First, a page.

Again, being the “best” doesn’t seem to guarantee a title.  More than two-thirds of the time, the “best” team fails to end the post-season as a very happy team.

So even if a team could increase its payroll and buy the “best” team, the playoffs in baseball are simply not designed for the “best” team to consistently triumph.

And that means teams should be very cautious about responding to what they see in the playoffs.  The Yankees inability to win against the Tigers in the American League Championship doesn’t necessarily mean the Yankees need to make major changes for next season. Every baseball team – not matter how it is constructed – is going to have a bad week once in a while. And if that bad week happens to occur in October, your team will look bad in the playoffs and your fans will be unhappy.

I should add, this was very much the argument Steve Walters (economist at Loyala University and consultant to the Baltimore Orioles) recently made at the Wages of Wins Journal.  The playoffs are simply hard to predict. As Steve noted in the videocast, even winning more than 100 games is no guarantee of a World Series title.  Across the past 25 years, 20 different teams have finished the regular season with more than 100 victories.  And of these, only two managed to win a title.

So the playoffs should be thought of as entertainment.  But if you are not entertained because your team lost (the outcome for 90% of playoff teams), don’t think this “proves” your team isn’t the “best”.  And if your team does win… well, you can think that your team is the “best”; even if the rest of us know this isn’t true. And I am not saying that just because my team lost (okay, that’s probably not true).

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  1. Rob says:

    Interesting to actually put numbers to how often the best team wins the World Series. I think many people assume it is often with the thought that over the course of a series, the better team will inevitably win more games. Of course, this doesn’t take into account postseason pitching rotations, the strategic difference between managing under NL rules versus having a DH, and the overall streaky nature of baseball.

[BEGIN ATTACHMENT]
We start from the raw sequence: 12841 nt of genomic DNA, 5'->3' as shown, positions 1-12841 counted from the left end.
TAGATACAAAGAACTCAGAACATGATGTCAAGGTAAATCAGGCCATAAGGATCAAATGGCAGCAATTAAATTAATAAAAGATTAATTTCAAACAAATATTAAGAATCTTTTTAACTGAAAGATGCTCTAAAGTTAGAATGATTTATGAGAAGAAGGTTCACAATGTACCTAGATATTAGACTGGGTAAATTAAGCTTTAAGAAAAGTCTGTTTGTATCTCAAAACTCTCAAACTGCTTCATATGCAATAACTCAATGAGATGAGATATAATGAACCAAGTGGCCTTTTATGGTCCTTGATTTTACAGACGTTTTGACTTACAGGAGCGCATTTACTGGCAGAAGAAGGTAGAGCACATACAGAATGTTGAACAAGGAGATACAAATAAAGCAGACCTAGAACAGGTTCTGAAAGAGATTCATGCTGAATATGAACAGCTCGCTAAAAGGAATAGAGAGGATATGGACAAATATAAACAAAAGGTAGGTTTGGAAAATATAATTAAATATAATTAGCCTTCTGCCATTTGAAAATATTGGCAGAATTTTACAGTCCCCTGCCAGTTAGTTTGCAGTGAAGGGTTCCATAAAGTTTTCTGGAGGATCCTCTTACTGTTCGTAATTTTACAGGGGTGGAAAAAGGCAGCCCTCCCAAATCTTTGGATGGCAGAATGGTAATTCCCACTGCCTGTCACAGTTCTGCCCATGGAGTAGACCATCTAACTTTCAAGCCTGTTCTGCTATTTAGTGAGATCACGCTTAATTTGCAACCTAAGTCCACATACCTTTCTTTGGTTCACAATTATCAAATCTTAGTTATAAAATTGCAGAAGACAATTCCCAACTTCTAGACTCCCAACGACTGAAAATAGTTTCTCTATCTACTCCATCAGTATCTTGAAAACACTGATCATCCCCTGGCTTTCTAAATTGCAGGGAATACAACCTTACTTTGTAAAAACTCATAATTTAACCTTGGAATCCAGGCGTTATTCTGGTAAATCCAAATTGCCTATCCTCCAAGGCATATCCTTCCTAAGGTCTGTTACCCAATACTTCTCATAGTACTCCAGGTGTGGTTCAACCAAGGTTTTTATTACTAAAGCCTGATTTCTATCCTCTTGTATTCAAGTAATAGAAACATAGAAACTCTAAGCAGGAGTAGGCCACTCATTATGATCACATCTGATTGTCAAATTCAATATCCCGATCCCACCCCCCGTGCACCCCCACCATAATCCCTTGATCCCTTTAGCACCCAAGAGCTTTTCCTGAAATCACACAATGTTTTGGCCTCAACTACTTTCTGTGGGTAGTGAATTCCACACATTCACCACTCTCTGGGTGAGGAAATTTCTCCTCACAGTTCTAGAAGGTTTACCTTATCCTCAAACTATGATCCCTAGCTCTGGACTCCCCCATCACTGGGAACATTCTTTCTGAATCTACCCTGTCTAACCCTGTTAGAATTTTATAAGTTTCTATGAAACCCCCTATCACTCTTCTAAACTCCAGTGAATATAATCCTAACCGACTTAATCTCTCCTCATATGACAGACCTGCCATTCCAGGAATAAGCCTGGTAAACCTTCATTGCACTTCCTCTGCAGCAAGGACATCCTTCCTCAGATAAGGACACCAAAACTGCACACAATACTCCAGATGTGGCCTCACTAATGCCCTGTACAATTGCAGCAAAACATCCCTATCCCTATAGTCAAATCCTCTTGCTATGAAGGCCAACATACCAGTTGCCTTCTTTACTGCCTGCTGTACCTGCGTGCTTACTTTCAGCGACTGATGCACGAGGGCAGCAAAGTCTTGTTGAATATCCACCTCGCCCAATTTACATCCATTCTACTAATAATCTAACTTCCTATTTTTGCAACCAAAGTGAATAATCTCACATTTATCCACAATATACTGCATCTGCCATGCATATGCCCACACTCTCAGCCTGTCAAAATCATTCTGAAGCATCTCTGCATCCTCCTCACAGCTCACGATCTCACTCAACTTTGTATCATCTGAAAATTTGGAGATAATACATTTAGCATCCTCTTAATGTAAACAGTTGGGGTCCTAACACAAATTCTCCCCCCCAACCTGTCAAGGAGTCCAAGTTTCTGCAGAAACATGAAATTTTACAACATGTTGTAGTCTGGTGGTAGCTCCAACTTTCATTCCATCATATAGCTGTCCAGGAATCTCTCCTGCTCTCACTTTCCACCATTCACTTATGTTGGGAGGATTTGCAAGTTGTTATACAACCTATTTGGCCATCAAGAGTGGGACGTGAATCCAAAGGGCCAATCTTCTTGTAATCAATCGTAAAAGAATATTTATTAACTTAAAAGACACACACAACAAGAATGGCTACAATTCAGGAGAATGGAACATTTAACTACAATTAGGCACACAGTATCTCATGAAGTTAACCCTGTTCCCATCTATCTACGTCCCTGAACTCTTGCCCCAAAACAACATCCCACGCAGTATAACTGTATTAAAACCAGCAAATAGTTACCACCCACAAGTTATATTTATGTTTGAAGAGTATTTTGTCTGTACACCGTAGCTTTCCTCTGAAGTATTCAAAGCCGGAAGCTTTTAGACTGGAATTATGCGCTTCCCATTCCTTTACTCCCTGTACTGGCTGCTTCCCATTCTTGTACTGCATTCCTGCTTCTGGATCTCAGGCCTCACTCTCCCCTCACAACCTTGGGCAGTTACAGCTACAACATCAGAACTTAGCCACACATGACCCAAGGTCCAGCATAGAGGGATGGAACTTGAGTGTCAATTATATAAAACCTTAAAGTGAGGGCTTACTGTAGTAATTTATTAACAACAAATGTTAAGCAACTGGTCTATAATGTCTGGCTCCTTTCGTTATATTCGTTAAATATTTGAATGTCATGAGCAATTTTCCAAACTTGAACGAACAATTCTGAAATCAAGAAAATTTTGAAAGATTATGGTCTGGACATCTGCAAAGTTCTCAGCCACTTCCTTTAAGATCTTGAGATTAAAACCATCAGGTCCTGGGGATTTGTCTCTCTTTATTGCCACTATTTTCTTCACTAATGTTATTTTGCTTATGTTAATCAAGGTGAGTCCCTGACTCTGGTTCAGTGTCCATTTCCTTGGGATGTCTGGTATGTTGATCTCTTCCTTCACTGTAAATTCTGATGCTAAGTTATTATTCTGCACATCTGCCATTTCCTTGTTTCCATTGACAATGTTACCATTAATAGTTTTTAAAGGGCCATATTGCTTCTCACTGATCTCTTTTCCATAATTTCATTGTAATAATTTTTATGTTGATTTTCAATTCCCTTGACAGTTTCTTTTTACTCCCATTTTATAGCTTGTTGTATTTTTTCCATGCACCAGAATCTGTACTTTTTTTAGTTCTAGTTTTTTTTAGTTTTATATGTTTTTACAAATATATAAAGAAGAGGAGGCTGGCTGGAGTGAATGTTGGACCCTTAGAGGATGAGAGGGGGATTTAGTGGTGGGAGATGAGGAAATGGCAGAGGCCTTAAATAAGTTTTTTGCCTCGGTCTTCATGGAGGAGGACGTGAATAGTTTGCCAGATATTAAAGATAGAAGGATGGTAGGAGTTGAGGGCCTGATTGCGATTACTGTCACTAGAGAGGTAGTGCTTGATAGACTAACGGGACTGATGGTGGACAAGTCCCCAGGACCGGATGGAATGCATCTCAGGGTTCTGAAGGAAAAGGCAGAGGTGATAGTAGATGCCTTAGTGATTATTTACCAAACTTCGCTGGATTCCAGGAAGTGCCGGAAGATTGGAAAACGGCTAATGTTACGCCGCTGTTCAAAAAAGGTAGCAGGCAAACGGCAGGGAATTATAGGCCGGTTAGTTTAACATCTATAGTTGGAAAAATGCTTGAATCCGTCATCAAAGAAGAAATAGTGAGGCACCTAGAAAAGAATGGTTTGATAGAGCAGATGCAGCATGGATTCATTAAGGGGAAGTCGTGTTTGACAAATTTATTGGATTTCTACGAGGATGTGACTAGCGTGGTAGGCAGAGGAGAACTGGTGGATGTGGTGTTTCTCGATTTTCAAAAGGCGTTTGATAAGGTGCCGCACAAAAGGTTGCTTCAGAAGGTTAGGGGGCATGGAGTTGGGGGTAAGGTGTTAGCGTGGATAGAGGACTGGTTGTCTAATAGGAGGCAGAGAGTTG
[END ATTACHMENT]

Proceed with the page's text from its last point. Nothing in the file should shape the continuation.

I would be interested to see a similar study done with the NBA Finals.

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  2. Dave Brown says:

    Great article. Does this imply any manifestation or romantic nostalgia of “dominance” for any sports franchise “dynasty” is more of a fantasy myth cooked up by media and marketing teams ?

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  3. Doug says:

    A 7 game series is 4% of a typical 162 game season. This is what often makes the “best” team very beatable. It’s very rare (I assume, no stats) to have the “best” team peaking at the end of the year, especially when the lesser team is usually playing better at the end of the year as they struggled to get into the post season while the better team was able to coast.

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  4. Doug says:

    But then you have the 1998 Yankees (114 wins) who win it all and the 2001 Mariners (116 wins) who lose in the ALDS. It’s just such a small sample size that the difference between the two teams is often only 10-20 wins over 162 games which is only 6-12%. So over 7 games all you need to do is win 1 more game than the other guy.

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  5. A smirking Giants fan says:

    The Giants didn’t just win a 7-game series. They swept. I’m no certified freakonomist, but that has to signal a greater degree of superiority.

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    • Seminymous Coward says:

      For an even chance of sweeping a 7 game series, a team has to be so much better than their opponent as to win over 84% of the time. (The calculation is the 4th root of 0.5.)

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    • Moderatelycrazy says:

      If the chances are 50-50 of each team winning a single game, each team has a 1 in 16 chance of sweeping. So while a sweep says more than just winning, it doesn’t say THAT much.

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      • Shasta says:

        It shows that the Giants played better than the Tigers over those four games. According to the Pecota stats The Best Team (Tampa Bay ) did not make the Playoffs. The Tigers were ranked Number 7 and the Giants ranked number 13.

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    • Shasta says:

      The Tigers swept a series from the Yankees–a superior team. The Yankees won more games than the Tigers, had a better pyth and in the regular season really manhandled the Tigers.

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      • Kuhan says: